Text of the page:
Some say its wise to get med surg experience then do ICU. I think otherwise. I think if ICU is what you want to do then go straight into it. Find a new grad program with extensive training. Or move to a different region that accepts more new grads into their hospitals. Apply everywhere! But if med surg is your only option when you graduate, it's not the end of the world. We have many nurses that went that route.

    You seem to be a good candidate! Good luck and stay positive.
  9. 0
    Yes you can get an icu job as a new grad and yes it's doable. Worth it's weight is a good preceptor. A lot of new nurses will come into icu and there preceptor will expect them to know everything and will not be understanding. A new nurse does not have honed instincts yet but they can be cultivated by a good preceptor. It's subtle things such as how to fix an art line when the wave form becomes messed up or how to tell when a pt is crashing. All of that takes time but a good preceptor can help you with the changes and alert you to them.

    To get the job? I would try and extern in an icu. I would make myself marketable and always be friendly to everybody you meet or come into contact with in the hospital. Making it known that you are friendly and willing to work goes a long way in getting a job. The other thing is act confident but not over confident. Trust yourself but trust yourself to learn from others.

    As a new grad a couple years ago I had a wonderful preceptor who took the fact that I was a new nurse and helped mold me into the the template that I teach others.

    Don't let anybody discourage you. Do what you need to do in your career. Congrats on almost being done.
  10. 0
    Quote from LNRN11
    Speaking as a relatively new nurse (two years in), I have to agree w/ the two previous users. Sometimes, even a sparkling resume won't get you an ICU position right out of school. I remember getting so bummed when I would apply and they would deny my application w/in a few days. I graduated top of my class and did plenty of extracurriculars, and it didn't make a difference. I ended up taking a med-surg position for about ten months prior to transferring to a CVICU position. I will say, as much as I realized M/S nursing is NOT for me, it did help cushion the blow when I did move to the ICU. I remember recovering my first open-heart and being like, "Omg...can I do this?!" One year later, I couldn't imagine myself anywhere else; but, coming to the ICU initially is VERY intimidating. Good luck to you! Just keep an open mind! If you don't get your ideal position immediately, just be patient. It will come.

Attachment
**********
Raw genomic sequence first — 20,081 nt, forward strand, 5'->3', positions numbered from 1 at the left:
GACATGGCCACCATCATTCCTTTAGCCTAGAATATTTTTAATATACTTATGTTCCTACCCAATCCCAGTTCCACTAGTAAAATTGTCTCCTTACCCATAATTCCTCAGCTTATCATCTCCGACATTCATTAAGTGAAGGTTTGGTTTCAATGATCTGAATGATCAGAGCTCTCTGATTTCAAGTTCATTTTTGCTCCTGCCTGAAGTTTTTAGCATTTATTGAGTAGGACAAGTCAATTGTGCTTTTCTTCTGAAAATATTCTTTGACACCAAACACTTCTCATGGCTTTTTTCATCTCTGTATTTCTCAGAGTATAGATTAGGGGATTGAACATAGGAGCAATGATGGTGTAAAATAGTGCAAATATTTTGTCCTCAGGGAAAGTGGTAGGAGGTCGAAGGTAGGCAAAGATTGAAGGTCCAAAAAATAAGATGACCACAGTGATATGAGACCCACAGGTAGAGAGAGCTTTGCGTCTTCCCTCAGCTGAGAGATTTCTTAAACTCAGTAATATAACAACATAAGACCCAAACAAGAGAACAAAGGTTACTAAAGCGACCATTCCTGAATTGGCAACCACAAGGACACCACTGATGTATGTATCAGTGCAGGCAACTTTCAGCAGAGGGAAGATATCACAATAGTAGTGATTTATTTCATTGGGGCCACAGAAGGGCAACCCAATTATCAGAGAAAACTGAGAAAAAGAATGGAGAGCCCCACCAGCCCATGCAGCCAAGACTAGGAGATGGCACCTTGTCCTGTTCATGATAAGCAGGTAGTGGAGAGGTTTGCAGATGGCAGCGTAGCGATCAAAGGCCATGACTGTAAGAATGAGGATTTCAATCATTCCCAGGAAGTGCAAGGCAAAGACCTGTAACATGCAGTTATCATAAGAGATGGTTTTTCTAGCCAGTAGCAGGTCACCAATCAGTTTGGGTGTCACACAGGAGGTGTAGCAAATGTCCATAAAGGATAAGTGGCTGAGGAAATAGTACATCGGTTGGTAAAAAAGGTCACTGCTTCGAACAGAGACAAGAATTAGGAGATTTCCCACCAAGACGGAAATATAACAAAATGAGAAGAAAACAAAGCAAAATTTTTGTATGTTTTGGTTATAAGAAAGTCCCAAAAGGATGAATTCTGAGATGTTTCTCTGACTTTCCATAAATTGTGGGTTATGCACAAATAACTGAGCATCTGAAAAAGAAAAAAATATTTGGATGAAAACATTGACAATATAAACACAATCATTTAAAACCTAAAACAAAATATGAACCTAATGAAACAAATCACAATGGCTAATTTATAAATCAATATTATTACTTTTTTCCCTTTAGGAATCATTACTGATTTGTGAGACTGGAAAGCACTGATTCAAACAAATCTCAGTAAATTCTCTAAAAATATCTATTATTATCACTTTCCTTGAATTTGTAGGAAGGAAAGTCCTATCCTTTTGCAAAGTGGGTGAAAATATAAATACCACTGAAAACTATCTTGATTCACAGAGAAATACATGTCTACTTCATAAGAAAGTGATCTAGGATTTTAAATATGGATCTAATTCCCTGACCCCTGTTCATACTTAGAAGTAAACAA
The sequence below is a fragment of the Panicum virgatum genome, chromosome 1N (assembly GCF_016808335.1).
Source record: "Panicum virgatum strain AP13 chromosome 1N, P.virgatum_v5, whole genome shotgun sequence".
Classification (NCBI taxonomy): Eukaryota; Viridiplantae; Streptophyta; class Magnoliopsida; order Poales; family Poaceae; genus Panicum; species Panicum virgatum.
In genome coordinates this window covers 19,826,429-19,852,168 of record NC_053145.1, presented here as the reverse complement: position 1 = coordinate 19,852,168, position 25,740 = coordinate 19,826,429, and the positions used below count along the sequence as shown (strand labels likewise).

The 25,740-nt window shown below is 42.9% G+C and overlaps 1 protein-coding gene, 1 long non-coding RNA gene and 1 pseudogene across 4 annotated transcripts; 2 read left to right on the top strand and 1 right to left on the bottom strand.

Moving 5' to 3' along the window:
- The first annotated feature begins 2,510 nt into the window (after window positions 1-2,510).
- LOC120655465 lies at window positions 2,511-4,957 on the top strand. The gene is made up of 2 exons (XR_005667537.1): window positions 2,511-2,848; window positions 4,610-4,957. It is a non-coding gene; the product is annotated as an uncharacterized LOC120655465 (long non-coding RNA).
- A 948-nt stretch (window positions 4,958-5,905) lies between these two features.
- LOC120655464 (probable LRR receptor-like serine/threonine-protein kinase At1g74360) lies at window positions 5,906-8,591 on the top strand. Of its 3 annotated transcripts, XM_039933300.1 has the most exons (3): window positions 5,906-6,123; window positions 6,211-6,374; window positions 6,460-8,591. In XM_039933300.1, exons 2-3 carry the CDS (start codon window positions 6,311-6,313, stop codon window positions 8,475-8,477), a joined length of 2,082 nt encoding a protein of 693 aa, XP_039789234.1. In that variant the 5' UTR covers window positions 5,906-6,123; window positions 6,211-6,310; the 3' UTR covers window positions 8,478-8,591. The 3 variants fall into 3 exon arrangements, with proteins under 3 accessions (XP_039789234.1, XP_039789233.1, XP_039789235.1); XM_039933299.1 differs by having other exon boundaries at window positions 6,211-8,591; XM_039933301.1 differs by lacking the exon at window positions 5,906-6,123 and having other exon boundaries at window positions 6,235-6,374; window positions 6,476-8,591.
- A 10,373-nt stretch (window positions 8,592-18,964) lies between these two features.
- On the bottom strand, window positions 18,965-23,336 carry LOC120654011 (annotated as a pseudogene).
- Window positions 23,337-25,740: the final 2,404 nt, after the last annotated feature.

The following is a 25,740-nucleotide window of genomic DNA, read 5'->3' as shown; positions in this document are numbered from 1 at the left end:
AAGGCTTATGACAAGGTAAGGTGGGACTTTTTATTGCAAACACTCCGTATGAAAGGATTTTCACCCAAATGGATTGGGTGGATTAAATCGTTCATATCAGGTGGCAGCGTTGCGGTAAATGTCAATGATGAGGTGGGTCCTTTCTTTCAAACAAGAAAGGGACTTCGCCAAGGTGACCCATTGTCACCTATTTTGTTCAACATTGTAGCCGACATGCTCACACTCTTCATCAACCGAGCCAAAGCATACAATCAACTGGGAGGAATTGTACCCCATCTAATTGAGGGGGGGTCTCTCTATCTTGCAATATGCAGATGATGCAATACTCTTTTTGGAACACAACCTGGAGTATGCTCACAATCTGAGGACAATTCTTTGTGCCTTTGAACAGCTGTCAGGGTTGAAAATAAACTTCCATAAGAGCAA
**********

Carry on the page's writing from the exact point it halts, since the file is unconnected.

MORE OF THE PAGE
I could not have said that better! My sentiments exactly!!

    Anne, RNC
  11. 0
    Thank you all for replying to my post. You guys make a lot of good points. I actually got transferred to a SICU unit for my preceptorship which I think is a plus. Depending on how my preceptorship goes, I will try to get into the ICU as soon possible after I pass my boards. If that doesn't happen, I actually wouldn't mind doing a year or so of med/surg to get some experience. First priority though is to get through this last semester, do the best that I can in the SICU and pass the boards.
  12. 0
    That's great! Good luck!!